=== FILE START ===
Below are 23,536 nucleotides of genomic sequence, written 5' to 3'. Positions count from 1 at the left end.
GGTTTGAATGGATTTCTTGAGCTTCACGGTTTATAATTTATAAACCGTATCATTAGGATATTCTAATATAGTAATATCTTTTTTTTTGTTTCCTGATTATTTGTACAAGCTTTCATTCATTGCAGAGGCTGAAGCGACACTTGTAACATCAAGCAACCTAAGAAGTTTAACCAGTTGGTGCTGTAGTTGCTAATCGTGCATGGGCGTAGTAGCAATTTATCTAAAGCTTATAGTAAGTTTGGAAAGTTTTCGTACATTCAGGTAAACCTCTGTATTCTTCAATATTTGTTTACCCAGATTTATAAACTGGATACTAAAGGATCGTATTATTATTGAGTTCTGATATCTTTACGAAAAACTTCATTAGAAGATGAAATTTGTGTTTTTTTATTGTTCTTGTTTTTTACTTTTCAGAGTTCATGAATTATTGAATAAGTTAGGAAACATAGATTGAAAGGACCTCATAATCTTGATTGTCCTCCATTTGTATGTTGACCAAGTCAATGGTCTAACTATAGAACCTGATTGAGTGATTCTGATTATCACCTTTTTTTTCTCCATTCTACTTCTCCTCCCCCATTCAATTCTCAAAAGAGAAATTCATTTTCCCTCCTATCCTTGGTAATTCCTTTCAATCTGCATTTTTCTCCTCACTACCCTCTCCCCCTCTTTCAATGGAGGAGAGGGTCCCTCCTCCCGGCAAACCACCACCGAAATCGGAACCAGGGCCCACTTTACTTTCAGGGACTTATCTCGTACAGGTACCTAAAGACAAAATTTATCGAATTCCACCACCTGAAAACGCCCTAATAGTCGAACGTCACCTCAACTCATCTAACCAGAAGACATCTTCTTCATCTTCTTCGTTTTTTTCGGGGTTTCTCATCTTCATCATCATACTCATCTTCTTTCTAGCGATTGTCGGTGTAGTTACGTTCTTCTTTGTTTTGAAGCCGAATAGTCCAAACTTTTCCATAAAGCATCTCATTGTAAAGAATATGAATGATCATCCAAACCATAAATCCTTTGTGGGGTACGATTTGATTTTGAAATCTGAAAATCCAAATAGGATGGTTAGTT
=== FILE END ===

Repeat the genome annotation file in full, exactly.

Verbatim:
Below are 23,536 nucleotides of genomic sequence, written 5' to 3'. Positions count from 1 at the left end.
GGTTTGAATGGATTTCTTGAGCTTCACGGTTTATAATTTATAAACCGTATCATTAGGATATTCTAATATAGTAATATCTTTTTTTTTGTTTCCTGATTATTTGTACAAGCTTTCATTCATTGCAGAGGCTGAAGCGACACTTGTAACATCAAGCAACCTAAGAAGTTTAACCAGTTGGTGCTGTAGTTGCTAATCGTGCATGGGCGTAGTAGCAATTTATCTAAAGCTTATAGTAAGTTTGGAAAGTTTTCGTACATTCAGGTAAACCTCTGTATTCTTCAATATTTGTTTACCCAGATTTATAAACTGGATACTAAAGGATCGTATTATTATTGAGTTCTGATATCTTTACGAAAAACTTCATTAGAAGATGAAATTTGTGTTTTTTTATTGTTCTTGTTTTTTACTTTTCAGAGTTCATGAATTATTGAATAAGTTAGGAAACATAGATTGAAAGGACCTCATAATCTTGATTGTCCTCCATTTGTATGTTGACCAAGTCAATGGTCTAACTATAGAACCTGATTGAGTGATTCTGATTATCACCTTTTTTTTCTCCATTCTACTTCTCCTCCCCCATTCAATTCTCAAAAGAGAAATTCATTTTCCCTCCTATCCTTGGTAATTCCTTTCAATCTGCATTTTTCTCCTCACTACCCTCTCCCCCTCTTTCAATGGAGGAGAGGGTCCCTCCTCCCGGCAAACCACCACCGAAATCGGAACCAGGGCCCACTTTACTTTCAGGGACTTATCTCGTACAGGTACCTAAAGACAAAATTTATCGAATTCCACCACCTGAAAACGCCCTAATAGTCGAACGTCACCTCAACTCATCTAACCAGAAGACATCTTCTTCATCTTCTTCGTTTTTTTCGGGGTTTCTCATCTTCATCATCATACTCATCTTCTTTCTAGCGATTGTCGGTGTAGTTACGTTCTTCTTTGTTTTGAAGCCGAATAGTCCAAACTTTTCCATAAAGCATCTCATTGTAAAGAATATGAATGATCATCCAAACCATAAATCCTTTGTGGGGTACGATTTGATTTTGAAATCTGAAAATCCAAATAGGATGGTTAGTT